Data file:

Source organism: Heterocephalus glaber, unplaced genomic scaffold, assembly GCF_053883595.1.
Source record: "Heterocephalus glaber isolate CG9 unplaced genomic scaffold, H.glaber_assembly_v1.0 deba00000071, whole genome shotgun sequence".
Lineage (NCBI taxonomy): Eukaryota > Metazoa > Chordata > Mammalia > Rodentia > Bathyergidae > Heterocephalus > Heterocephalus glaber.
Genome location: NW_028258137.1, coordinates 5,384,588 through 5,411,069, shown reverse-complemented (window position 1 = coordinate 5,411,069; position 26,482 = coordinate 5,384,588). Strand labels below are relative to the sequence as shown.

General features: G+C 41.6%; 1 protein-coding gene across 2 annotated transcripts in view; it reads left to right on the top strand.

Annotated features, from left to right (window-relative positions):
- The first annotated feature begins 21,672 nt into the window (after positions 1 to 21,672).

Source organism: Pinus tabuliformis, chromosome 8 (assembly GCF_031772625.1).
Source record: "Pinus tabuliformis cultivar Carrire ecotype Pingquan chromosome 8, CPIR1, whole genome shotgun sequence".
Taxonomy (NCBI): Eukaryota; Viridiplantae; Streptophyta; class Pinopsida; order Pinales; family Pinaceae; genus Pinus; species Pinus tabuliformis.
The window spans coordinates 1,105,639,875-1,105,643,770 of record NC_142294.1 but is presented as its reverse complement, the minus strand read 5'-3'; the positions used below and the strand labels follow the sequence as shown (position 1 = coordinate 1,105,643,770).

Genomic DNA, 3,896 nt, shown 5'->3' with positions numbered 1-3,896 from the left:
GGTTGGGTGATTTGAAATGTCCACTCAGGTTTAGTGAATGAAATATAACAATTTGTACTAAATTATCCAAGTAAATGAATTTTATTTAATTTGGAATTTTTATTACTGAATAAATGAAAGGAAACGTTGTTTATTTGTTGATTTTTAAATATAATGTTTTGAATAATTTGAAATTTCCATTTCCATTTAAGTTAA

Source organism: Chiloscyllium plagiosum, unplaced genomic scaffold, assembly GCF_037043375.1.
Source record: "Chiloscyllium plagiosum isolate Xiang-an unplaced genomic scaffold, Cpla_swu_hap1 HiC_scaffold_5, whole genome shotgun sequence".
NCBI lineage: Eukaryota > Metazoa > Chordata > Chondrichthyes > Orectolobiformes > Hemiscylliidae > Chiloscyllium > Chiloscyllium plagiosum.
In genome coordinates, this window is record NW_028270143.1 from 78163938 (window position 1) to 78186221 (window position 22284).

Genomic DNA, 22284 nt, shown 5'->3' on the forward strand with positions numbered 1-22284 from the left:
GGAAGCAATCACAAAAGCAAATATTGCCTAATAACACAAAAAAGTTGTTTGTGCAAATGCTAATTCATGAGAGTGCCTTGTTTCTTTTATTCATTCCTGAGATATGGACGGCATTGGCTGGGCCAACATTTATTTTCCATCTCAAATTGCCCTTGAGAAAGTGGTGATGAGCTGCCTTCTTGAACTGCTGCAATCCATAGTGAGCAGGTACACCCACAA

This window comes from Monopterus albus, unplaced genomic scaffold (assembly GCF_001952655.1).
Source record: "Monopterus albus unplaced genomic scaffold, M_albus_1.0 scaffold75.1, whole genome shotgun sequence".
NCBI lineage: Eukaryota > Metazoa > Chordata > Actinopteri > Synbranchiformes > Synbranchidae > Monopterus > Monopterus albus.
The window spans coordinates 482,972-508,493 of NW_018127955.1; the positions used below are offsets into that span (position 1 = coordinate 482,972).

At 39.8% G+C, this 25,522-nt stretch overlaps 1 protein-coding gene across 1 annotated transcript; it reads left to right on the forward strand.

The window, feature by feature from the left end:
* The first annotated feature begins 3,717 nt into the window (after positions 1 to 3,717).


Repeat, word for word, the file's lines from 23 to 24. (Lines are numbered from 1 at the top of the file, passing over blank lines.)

The window spans coordinates 482,972-508,493 of NW_018127955.1; the positions used below are offsets into that span (position 1 = coordinate 482,972).

At 39.8% G+C, this 25,522-nt stretch overlaps 1 protein-coding gene across 1 annotated transcript; it reads left to right on the forward strand.